Scott Wolfrey will always remember his high school friend Jake Basto for a unique reason: back in 2014, they were the only two Grade 12 graduates in Makkovik.
At first, Wolfrey thought he might be the only graduate until, early in the semester, Basto transferred into the school from Hopedale.
“Over time, as I got to know Jake, (we became) close friends, especially the moment when we started talking about art,” recalled Wolfrey.
“We’d often talk to each other if we’d see each other, and we’d sometimes go on walks.”
On Aug. 9, 2014, just months after the two boys graduated, Basto would go missing from Makkovik. Despite search efforts, the missing 18-year-old’s body would not be found until May 18, 2019. According to the RCMP, Basto’s remains were found 1 km away from the community and foul play isn’t suspected in his death.
Wolfrey was resting in his bed when he heard the news of his friend’s body being found on television.
“At first, I was shocked. I only heard bits of it from the TV downstairs… I immediately got out of my bed to hear more,” said Wolfrey.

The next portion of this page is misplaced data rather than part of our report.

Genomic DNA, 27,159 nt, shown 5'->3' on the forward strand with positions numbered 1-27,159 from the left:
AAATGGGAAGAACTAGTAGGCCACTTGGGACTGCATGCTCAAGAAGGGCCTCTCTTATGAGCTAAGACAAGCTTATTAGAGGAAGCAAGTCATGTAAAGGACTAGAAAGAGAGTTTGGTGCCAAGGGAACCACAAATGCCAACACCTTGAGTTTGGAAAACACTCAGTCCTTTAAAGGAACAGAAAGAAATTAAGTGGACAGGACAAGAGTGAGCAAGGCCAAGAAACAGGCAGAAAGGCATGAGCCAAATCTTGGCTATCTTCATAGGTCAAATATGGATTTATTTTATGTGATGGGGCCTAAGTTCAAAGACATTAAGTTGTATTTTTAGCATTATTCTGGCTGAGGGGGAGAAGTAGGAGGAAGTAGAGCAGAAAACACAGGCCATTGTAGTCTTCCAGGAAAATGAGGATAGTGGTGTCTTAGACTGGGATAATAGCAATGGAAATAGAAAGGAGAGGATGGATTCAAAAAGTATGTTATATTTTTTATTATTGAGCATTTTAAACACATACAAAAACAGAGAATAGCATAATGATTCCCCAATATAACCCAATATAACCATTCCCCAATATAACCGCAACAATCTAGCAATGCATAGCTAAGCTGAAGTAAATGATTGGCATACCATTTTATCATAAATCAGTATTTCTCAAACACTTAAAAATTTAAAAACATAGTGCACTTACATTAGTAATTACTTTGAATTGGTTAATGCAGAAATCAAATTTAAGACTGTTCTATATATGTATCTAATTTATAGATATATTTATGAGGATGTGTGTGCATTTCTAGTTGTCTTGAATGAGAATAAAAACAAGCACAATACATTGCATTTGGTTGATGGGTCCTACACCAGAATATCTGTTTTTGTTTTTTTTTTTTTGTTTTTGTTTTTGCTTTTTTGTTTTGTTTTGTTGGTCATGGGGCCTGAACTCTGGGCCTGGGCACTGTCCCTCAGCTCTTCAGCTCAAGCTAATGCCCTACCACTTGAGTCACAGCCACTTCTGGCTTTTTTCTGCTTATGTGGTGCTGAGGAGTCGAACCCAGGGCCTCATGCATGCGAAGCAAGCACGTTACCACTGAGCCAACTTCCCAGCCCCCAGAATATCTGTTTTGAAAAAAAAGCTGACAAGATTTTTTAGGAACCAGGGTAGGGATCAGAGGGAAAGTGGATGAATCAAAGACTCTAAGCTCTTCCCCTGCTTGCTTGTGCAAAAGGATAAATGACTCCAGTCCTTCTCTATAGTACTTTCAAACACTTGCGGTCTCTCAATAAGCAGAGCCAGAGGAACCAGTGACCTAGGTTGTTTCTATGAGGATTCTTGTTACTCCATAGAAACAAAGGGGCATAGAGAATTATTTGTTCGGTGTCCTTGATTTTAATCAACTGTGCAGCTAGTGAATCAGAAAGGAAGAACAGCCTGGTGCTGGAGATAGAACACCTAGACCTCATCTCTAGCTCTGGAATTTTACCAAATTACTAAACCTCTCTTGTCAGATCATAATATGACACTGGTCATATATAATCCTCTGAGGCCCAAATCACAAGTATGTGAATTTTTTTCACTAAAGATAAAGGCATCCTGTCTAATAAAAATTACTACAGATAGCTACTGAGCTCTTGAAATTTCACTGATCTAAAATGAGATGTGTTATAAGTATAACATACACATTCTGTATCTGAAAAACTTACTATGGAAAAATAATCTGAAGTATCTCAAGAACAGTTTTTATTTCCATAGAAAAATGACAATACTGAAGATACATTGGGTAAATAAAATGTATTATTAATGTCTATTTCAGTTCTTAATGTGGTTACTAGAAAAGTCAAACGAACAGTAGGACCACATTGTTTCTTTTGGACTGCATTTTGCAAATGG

“It sort of relieved me, but it still saddened me.”
The community of Makkovik came together to try and find Basto in 2014, he says. At the time, Wolfrey was preparing to go off the college.
“People, when they heard about that, immediately went looking for him,” he recalled. “And I was hopeful that he would be found.”
Wolfrey’s most vivid memories of Basto revolves around his friend's artistic abilities. Although the two had different styles, they bonded over a shared passion for drawing.
“I did things that were a bit more cartoony and he did real-life references. He was amazed that what I drew came straight out of my head, I suppose,” said Wolfrey.
Wolfrey recalls watching Basto draw an impressive picture in the computer lab, which is how they discovered a shared enjoyment of art.
“He drew a bird, and it was pretty cool. And that’s how we kicked off our friendship,” recalled Wolfrey.
“He was very talented. True, they were very simple (drawings), but they were very detailed.”
Basto also enjoyed sports, and Wolfrey described him as “quite the athlete,” who was talented at several sports.
“He was quite good with a lot of things: volleyball, badminton, most of the stuff that was in the program that would represent the team,” said Wolfrey.
Although Basto only spent a small portion of his life in Makkovik after moving from Hopedale, Wolfrey believes his friend enjoyed living in the small town.
“I’d say he adjusted pretty well. He wasn’t used to a lot of things, but I think he really liked the peace here,” said Wolfrey.